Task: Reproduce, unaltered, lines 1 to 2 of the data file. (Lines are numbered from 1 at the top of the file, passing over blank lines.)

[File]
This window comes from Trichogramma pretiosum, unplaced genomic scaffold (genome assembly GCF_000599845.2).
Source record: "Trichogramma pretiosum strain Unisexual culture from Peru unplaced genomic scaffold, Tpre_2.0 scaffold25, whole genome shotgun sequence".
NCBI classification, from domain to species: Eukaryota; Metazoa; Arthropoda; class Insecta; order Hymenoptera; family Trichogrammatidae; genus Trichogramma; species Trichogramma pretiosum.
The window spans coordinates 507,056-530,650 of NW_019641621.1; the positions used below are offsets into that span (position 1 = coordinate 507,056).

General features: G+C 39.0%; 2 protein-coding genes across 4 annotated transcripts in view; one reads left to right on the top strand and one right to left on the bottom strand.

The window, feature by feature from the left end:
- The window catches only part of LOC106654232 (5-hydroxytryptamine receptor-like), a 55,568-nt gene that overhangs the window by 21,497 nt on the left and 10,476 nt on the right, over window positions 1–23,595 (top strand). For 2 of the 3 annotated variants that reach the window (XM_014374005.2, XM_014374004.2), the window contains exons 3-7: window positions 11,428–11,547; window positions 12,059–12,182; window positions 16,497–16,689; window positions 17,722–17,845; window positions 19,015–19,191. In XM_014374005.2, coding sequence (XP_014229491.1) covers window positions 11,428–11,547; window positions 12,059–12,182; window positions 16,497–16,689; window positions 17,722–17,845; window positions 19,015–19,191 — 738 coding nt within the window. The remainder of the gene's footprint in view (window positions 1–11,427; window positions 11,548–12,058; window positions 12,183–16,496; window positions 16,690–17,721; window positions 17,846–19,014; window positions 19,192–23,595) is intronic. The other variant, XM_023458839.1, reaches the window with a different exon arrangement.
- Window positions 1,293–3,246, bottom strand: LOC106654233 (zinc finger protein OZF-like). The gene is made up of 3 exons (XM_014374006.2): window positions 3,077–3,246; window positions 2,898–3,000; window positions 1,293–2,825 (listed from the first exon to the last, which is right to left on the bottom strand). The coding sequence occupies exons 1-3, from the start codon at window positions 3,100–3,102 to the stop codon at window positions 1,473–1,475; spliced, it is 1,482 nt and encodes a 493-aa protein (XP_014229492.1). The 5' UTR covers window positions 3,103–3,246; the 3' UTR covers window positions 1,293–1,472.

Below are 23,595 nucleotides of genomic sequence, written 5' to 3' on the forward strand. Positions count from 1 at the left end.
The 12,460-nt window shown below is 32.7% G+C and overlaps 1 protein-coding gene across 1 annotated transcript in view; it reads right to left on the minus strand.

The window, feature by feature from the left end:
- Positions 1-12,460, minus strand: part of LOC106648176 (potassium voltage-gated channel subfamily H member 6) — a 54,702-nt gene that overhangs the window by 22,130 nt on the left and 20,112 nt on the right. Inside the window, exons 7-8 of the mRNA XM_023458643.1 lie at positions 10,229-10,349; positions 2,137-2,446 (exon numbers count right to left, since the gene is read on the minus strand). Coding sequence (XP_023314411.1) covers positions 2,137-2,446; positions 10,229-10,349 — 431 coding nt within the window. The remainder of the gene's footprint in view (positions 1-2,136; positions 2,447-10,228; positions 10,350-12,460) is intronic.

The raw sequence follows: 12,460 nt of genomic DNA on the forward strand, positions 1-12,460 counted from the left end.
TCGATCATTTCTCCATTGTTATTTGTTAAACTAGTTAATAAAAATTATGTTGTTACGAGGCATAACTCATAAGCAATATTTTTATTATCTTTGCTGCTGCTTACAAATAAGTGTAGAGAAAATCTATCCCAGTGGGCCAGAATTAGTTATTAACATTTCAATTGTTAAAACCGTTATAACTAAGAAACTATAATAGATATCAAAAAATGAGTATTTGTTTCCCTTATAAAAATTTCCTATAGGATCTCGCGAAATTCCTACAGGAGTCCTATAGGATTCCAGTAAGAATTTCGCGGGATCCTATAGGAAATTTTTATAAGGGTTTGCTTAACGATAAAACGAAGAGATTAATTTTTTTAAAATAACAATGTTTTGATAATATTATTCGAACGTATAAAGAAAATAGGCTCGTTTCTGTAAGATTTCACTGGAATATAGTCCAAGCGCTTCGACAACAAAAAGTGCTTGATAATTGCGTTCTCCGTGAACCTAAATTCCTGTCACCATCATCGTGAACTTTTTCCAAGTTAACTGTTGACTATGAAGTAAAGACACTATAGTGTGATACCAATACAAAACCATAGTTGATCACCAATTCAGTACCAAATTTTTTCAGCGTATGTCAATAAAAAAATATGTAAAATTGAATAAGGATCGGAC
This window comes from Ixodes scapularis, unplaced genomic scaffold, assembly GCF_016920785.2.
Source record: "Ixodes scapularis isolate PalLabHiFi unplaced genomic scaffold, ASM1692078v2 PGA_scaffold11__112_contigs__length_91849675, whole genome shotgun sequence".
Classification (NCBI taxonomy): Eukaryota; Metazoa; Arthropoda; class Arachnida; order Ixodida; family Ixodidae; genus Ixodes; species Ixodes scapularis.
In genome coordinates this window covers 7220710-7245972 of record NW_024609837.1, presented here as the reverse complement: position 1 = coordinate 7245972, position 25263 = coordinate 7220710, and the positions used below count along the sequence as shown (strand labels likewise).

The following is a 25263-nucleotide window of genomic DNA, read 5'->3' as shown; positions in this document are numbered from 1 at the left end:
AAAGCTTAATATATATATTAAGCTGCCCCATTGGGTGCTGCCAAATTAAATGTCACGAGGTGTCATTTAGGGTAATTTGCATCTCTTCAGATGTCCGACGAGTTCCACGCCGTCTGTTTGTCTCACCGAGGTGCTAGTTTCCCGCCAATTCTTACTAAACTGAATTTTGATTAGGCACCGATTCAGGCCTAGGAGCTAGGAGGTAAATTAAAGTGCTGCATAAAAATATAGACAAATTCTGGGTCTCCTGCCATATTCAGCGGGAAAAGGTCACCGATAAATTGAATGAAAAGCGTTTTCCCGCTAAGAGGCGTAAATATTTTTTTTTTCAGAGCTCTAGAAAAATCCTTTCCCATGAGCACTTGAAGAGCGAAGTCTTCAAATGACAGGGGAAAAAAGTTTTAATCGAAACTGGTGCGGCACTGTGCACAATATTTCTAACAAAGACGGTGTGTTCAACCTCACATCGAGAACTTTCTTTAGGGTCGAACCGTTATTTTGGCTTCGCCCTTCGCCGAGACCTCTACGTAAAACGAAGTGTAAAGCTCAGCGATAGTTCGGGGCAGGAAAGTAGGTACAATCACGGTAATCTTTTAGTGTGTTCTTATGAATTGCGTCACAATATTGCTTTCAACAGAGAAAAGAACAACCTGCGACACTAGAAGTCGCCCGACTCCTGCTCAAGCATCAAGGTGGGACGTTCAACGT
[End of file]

This window comes from Trichogramma pretiosum, unplaced genomic scaffold (genome assembly GCF_000599845.2).
Source record: "Trichogramma pretiosum strain Unisexual culture from Peru unplaced genomic scaffold, Tpre_2.0 scaffold25, whole genome shotgun sequence".